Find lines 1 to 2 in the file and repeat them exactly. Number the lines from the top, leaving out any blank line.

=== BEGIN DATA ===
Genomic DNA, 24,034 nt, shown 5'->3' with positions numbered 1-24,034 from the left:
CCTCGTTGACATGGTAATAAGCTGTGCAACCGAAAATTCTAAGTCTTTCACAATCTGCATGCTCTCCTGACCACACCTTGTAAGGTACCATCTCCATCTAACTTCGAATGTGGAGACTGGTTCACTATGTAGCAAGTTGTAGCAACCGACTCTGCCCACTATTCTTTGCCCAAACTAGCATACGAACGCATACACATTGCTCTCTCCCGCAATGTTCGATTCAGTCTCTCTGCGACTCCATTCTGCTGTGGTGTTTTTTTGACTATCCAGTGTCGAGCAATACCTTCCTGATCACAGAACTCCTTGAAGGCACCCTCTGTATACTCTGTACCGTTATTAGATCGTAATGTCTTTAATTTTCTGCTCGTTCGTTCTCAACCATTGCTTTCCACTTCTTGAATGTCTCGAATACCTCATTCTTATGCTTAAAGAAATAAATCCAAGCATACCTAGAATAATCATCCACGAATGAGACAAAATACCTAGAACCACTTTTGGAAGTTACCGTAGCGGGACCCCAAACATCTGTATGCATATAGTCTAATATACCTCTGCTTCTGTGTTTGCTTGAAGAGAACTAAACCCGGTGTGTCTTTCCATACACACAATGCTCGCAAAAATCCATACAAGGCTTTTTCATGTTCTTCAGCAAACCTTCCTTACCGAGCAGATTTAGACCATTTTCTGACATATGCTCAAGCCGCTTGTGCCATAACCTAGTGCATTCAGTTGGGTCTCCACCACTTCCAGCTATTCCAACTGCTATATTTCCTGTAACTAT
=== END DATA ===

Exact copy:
Genomic DNA, 24,034 nt, shown 5'->3' with positions numbered 1-24,034 from the left:
CCTCGTTGACATGGTAATAAGCTGTGCAACCGAAAATTCTAAGTCTTTCACAATCTGCATGCTCTCCTGACCACACCTTGTAAGGTACCATCTCCATCTAACTTCGAATGTGGAGACTGGTTCACTATGTAGCAAGTTGTAGCAACCGACTCTGCCCACTATTCTTTGCCCAAACTAGCATACGAACGCATACACATTGCTCTCTCCCGCAATGTTCGATTCAGTCTCTCTGCGACTCCATTCTGCTGTGGTGTTTTTTTGACTATCCAGTGTCGAGCAATACCTTCCTGATCACAGAACTCCTTGAAGGCACCCTCTGTATACTCTGTACCGTTATTAGATCGTAATGTCTTTAATTTTCTGCTCGTTCGTTCTCAACCATTGCTTTCCACTTCTTGAATGTCTCGAATACCTCATTCTTATGCTTAAAGAAATAAATCCAAGCATACCTAGAATAATCATCCACGAATGAGACAAAATACCTAGAACCACTTTTGGAAGTTACCGTAGCGGGACCCCAAACATCTGTATGCATATAGTCTAATATACCTCTGCTTCTGTGTTTGCTTGAAGAGAACTAAACCCGGTGTGTCTTTCCATACACACAATGCTCGCAAAAATCCATACAAGGCTTTTTCATGTTCTTCAGCAAACCTTCCTTACCGAGCAGATTTAGACCATTTTCTGACATATGCTCAAGCCGCTTGTGCCATAACCTAGTGCATTCAGTTGGGTCTCCACCACTTCCAGCTATTCCAACTGCTATATTTCCTGTAACTAT